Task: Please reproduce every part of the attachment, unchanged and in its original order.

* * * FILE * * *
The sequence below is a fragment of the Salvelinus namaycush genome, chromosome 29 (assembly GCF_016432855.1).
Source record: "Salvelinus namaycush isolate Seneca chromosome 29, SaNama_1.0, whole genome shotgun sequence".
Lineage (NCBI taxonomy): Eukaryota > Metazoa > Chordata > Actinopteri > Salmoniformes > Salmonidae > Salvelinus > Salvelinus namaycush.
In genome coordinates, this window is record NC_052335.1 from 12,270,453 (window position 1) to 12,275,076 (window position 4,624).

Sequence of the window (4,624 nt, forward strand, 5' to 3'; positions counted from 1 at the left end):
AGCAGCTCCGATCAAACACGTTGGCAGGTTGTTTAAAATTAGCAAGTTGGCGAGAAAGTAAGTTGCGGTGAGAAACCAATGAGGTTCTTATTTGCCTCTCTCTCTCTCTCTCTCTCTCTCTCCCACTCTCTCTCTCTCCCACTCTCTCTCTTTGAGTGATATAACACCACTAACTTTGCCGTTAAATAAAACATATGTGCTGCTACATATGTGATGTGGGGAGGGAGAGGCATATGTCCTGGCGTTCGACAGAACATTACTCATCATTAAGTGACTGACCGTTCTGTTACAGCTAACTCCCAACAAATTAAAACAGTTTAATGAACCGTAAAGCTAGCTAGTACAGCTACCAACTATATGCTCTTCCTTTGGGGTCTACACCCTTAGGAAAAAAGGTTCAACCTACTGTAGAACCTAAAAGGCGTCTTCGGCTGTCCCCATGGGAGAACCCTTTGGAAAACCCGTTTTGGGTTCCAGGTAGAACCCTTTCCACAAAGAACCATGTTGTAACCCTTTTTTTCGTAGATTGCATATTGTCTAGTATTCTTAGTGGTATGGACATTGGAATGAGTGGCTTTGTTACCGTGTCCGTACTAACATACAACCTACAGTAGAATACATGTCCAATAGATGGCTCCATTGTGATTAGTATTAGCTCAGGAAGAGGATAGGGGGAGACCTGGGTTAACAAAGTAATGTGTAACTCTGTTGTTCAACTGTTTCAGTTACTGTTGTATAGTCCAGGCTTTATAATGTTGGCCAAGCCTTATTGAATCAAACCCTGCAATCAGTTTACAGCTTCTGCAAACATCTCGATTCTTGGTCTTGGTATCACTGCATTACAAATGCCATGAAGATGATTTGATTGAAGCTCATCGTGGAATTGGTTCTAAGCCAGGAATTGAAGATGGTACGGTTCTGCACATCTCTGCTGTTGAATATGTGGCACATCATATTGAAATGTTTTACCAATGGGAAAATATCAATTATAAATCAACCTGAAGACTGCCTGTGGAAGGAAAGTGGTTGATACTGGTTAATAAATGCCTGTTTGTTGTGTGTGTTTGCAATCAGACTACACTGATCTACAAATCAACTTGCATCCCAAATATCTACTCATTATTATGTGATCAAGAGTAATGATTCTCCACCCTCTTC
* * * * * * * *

The sequence below is a fragment of the Salvelinus namaycush genome, chromosome 29 (assembly GCF_016432855.1).
Source record: "Salvelinus namaycush isolate Seneca chromosome 29, SaNama_1.0, whole genome shotgun sequence".
Lineage (NCBI taxonomy): Eukaryota > Metazoa > Chordata > Actinopteri > Salmoniformes > Salmonidae > Salvelinus > Salvelinus namaycush.
In genome coordinates, this window is record NC_052335.1 from 12,270,453 (window position 1) to 12,275,076 (window position 4,624).

Sequence of the window (4,624 nt, forward strand, 5' to 3'; positions counted from 1 at the left end):
AGCAGCTCCGATCAAACACGTTGGCAGGTTGTTTAAAATTAGCAAGTTGGCGAGAAAGTAAGTTGCGGTGAGAAACCAATGAGGTTCTTATTTGCCTCTCTCTCTCTCTCTCTCTCTCTCTCCCACTCTCTCTCTCTCCCACTCTCTCTCTTTGAGTGATATAACACCACTAACTTTGCCGTTAAATAAAACATATGTGCTGCTACATATGTGATGTGGGGAGGGAGAGGCATATGTCCTGGCGTTCGACAGAACATTACTCATCATTAAGTGACTGACCGTTCTGTTACAGCTAACTCCCAACAAATTAAAACAGTTTAATGAACCGTAAAGCTAGCTAGTACAGCTACCAACTATATGCTCTTCCTTTGGGGTCTACACCCTTAGGAAAAAAGGTTCAACCTACTGTAGAACCTAAAAGGCGTCTTCGGCTGTCCCCATGGGAGAACCCTTTGGAAAACCCGTTTTGGGTTCCAGGTAGAACCCTTTCCACAAAGAACCATGTTGTAACCCTTTTTTTCGTAGATTGCATATTGTCTAGTATTCTTAGTGGTATGGACATTGGAATGAGTGGCTTTGTTACCGTGTCCGTACTAACATACAACCTACAGTAGAATACATGTCCAATAGATGGCTCCATTGTGATTAGTATTAGCTCAGGAAGAGGATAGGGGGAGACCTGGGTTAACAAAGTAATGTGTAACTCTGTTGTTCAACTGTTTCAGTTACTGTTGTATAGTCCAGGCTTTATAATGTTGGCCAAGCCTTATTGAATCAAACCCTGCAATCAGTTTACAGCTTCTGCAAACATCTCGATTCTTGGTCTTGGTATCACTGCATTACAAATGCCATGAAGATGATTTGATTGAAGCTCATCGTGGAATTGGTTCTAAGCCAGGAATTGAAGATGGTACGGTTCTGCACATCTCTGCTGTTGAATATGTGGCACATCATATTGAAATGTTTTACCAATGGGAAAATATCAATTATAAATCAACCTGAAGACTGCCTGTGGAAGGAAAGTGGTTGATACTGGTTAATAAATGCCTGTTTGTTGTGTGTGTTTGCAATCAGACTACACTGATCTACAAATCAACTTGCATCCCAAATATCTACTCATTATTATGTGATCAAGAGTAATGATTCTCCACCCTCTTC